MS GOP Sen. Cindy Hyde-Smith’s Platform: Lynching Nostalgia, Voter Suppression, & White Supremacy
“Is Cindy Hyde-Smith too racist for Mississippi?” Vanity Fair recently asked.
Presumably, the headline writer lacks meaningful experience in the Magnolia State or the Deep South.
There may be no such thing as “too racist for Mississippi.”
Supporting white supremacy rarely hurts political candidates in Dixie, and often in fact helps them win elective office.
Senator Hyde-Smith’s racism is no accident. Her bigotry is a feature, not a bug. She is pursuing a calculated, familiar political strategy drawing on the worst traditions of her state and region.
Hyde-Smith is in the news because she has — while speaking or writing publicly to constituents — repeatedly and deliberately expressed support for white supremacy. While this shocks mainstream sensibilities, it remains a sure way to win white votes in the Deep South.
Cindy loves lynchings
On November 2nd, while speaking to a white crowd in Tupelo, Hyde-Smith praised a supporter by saying, “If he invited me to a public hanging, I’d be on the front row.”
Those white voters know she is running against a black man. They also know Mississippi’s brutal history of white mobs publicly lynching and hanging black men.
With that knowledge, the white voters responded to her statement with laughter and applause.
When decent people objected to her public hanging comment, Hyde-Smith dismissed their concerns, writing, “I used an exaggerated expression of regard, and any attempt to turn this into a negative connotation is ridiculous.”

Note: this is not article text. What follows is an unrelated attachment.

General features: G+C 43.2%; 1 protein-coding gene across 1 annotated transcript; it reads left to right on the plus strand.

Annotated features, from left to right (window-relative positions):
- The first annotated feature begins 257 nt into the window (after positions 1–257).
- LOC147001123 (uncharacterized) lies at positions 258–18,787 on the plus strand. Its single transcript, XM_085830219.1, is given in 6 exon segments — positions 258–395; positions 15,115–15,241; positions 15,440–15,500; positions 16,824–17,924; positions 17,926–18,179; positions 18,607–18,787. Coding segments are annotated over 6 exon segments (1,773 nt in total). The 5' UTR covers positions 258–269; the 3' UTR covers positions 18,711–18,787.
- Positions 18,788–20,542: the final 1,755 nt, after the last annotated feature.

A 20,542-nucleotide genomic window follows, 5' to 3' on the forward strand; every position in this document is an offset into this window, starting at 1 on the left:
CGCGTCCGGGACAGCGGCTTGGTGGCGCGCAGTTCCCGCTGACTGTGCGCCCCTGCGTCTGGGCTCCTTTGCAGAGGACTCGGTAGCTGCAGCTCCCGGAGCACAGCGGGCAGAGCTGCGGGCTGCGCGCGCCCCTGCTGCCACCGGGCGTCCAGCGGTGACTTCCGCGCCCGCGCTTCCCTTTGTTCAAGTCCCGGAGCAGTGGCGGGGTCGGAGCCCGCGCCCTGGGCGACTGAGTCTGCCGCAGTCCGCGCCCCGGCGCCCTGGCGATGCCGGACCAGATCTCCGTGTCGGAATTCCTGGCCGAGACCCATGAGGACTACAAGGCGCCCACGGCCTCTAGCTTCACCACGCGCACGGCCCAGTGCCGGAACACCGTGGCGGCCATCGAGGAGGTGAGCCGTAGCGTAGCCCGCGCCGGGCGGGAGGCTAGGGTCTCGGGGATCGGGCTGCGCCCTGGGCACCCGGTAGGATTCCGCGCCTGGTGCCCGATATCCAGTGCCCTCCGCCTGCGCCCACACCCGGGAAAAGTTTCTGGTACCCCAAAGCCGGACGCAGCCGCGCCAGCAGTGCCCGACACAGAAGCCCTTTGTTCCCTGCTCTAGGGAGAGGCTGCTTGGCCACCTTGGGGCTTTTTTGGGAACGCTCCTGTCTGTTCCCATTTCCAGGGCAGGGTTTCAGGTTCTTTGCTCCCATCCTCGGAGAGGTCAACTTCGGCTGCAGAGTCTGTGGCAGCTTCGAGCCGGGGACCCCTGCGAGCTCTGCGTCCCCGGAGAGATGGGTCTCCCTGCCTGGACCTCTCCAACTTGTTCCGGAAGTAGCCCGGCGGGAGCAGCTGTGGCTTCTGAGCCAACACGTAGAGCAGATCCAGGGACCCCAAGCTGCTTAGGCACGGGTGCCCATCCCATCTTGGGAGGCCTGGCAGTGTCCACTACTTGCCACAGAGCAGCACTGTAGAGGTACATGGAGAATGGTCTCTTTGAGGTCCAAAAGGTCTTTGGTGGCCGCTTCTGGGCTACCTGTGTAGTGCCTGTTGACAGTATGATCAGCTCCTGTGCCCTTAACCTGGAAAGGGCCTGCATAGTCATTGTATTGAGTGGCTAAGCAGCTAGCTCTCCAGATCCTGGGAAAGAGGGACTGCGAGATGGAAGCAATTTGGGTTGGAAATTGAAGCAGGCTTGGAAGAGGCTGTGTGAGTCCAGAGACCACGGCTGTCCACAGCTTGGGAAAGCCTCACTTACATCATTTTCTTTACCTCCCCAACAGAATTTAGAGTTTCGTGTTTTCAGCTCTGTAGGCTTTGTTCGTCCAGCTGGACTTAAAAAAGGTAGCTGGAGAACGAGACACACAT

This is a familiar Trumpster stratagem: Sound a racist dog whistle, then implausibly feign innocence while attacking whoever called you on your racism. It worked for Trump, who won in 2016 after stereotyping Mexicans as drug-dealing rapists. It worked for GOP Congressman Ron DeSantis, who got elected governor after warning Florida voters not to “monkey this up” by voting for his black opponent, Tampa mayor Andrew Gillum.
It will work for Hyde-Smith, too.
When the furor failed to pass quickly, she did not back down.
Instead, Hyde-Smith issued a belated, prepositionally creative non-apology: “For anyone that was offended by my comments, I certainly apologize.”
Normally, one apologizes to the people one has wronged. But Hyde-Smith apologized for the people offended. Apparently, she either regrets their existence, or regrets that they erroneously took offense.
Her non-apology flatly denied any wrongdoing: “There was no ill will, no intent whatsoever in my statement.”